The American Petroleum Institute, American Farm Bureau Federation, and other industry associations joined Republican-led states in seeking reversal of a judge’s decision tossing Trump-era endangered species rules.
The groups and states want the Ninth Circuit to restore rules that changed how agencies classify endangered or threatened species and their habitats under the Endangered Species Act. The Trump administration also changed how agencies worked with each other to reduce harms to listed species.
Returning to pre-2019 regulations would cause confusion and irreparable harm, the groups and states told the US District Court for the Northern District of California. Their arguments failed to sway Judge Jon S. Tigar, who said keeping the rules in place would cause “equal or greater confusion, given the flaws in the drafting and promulgation of those regulations.”
The US Fish and Wildlife Service and National Marine Fisheries Service already announced plans to review and revise the species regulations. This “put the public on notice that the regulations’ existence in their current form is unlikely,” Tigar wrote July 5.
Alabama, Alaska, and 11 other states filed their notice of appeal to the US Court of Appeals for the Ninth Circuit July 21. The Pacific Legal Foundation and Washington Cattlemen’s Association filed a separate notice July 21. The industry groups filed their notice of appeal July 22.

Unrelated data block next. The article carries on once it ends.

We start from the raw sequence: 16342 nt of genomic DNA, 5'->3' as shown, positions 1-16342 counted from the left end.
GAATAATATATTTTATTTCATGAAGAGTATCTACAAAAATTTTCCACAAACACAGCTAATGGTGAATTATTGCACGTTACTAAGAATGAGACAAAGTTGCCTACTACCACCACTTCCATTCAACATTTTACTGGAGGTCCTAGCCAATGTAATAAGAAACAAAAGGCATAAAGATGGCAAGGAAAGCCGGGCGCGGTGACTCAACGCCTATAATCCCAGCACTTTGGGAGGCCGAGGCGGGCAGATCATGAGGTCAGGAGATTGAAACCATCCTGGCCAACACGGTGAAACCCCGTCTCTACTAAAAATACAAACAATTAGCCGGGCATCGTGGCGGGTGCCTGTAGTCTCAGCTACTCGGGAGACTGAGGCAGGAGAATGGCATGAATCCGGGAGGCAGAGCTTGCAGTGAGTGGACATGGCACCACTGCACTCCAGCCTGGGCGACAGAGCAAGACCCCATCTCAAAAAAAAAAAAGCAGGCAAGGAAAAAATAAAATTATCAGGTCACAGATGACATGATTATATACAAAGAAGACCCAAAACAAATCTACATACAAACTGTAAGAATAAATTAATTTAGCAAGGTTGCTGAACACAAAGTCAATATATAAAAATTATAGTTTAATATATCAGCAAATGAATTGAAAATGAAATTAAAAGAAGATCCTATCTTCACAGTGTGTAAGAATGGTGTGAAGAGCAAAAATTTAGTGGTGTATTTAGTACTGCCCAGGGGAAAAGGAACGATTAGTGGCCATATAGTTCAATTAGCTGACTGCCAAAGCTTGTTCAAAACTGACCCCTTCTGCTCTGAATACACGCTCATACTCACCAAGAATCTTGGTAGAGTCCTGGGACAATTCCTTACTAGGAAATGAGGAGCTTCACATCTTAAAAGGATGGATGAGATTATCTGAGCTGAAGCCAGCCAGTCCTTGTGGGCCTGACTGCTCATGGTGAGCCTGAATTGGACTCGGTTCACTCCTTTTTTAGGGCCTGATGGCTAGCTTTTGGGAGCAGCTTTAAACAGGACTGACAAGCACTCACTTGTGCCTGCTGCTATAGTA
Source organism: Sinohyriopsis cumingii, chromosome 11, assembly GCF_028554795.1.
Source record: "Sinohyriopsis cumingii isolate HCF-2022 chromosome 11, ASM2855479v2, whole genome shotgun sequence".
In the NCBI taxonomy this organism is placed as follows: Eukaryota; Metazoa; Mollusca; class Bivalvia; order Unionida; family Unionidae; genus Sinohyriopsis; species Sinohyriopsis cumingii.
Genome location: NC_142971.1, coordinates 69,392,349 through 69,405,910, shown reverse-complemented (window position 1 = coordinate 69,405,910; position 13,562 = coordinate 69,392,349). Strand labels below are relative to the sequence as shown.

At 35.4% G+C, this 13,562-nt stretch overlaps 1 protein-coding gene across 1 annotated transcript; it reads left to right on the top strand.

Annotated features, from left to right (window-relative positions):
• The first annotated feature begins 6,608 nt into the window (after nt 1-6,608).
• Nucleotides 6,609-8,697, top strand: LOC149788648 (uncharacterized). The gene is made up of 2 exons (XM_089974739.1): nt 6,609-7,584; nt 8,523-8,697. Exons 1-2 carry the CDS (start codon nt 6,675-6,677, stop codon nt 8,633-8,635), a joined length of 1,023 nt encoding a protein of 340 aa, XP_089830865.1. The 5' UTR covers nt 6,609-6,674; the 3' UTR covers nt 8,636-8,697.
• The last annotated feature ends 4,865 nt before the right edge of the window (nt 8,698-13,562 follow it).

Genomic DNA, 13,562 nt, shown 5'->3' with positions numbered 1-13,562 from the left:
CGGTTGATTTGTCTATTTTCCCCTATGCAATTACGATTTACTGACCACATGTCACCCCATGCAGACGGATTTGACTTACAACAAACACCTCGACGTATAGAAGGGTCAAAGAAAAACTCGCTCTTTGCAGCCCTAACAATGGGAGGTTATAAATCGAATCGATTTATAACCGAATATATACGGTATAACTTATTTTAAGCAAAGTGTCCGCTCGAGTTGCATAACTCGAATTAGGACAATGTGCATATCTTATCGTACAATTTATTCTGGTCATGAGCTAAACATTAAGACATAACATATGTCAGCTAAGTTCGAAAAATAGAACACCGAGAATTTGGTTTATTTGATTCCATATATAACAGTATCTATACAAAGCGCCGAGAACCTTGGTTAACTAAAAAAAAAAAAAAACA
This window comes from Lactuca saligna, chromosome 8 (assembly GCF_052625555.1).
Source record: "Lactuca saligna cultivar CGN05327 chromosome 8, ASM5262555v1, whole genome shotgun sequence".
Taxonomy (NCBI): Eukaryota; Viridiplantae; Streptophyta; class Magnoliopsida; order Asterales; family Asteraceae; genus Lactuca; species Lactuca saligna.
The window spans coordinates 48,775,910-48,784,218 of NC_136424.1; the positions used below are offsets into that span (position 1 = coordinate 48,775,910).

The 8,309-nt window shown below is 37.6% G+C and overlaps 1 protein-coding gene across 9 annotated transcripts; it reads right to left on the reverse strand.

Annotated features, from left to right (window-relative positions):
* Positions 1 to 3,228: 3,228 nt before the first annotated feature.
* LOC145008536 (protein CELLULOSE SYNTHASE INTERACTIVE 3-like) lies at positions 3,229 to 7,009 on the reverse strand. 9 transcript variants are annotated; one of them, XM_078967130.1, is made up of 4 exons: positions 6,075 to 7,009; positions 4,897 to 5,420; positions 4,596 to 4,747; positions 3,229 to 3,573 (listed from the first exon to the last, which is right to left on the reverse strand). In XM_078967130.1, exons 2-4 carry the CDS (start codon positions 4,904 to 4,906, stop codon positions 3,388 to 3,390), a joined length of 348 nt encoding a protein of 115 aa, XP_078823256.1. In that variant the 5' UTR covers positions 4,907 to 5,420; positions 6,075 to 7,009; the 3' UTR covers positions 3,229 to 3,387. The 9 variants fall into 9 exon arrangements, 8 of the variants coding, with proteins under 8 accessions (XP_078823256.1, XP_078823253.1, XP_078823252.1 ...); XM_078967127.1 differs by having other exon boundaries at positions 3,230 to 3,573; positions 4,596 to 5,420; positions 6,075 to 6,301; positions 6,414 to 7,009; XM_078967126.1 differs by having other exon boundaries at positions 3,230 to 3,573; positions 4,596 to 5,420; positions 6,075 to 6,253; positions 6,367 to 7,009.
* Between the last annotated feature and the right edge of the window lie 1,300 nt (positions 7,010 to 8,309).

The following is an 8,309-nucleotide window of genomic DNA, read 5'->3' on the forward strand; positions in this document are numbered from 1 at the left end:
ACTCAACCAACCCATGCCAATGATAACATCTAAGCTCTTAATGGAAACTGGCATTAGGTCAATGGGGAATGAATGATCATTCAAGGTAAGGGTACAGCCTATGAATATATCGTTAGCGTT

In the meantime, states and industry groups want the lower court to make a speedy decision on their motion for a stay pending their appeal.
The judge’s final decision takes effect Aug. 4 and will subject the states and groups to pre-2019 regulations that were unlawful and that they fought to reform, according to a July 21 filing. They will also be subjected to the regulations without the chance to defend the 2019 rules on the merits or participate in the notice and comment process guaranteed under the Administrative Procedure Act, the filing says.
The intervening states and industry groups will be “required to endure” harms to their “sovereign interests, business activities, and property rights that regime imposed upon them,” they told the court.
The Biden administration doesn’t oppose the motion to decide the stay without oral argument as quickly as possible after Aug. 4, according to the filing. The plaintiffs indicated that they oppose the motion, the filing says. Plaintiffs include the Center for Biological Diversity, Sierra Club, California, and other conservation groups and states.
Paul Hastings LLP represents the industry intervenors. FisherBroyles LLP represents Alabama, Alaska, and other intervening states, which are also represented by their respective attorneys general.
Pacific Legal Foundation represents itself and other intervening private landowners. Earthjustice represents the conservation groups, and the National Natural Resources Defense Council, the Sierra Club, and Center for Biological Diversity also represent themselves.
The Justice Department represents the federal government.
The California Attorney General’s Office leads the plaintiff states and cities, which are also represented by their respective attorneys general and law departments.
The Sierra Club has received funding from Bloomberg Philanthropies, the charitable organization founded by Michael Bloomberg. Bloomberg Law is operated by entities controlled by Michael Bloomberg.
The case is Ctr. for Biological Diversity v. Haaland, N.D. Cal., No. 4:19-cv-05206, 7/22/22.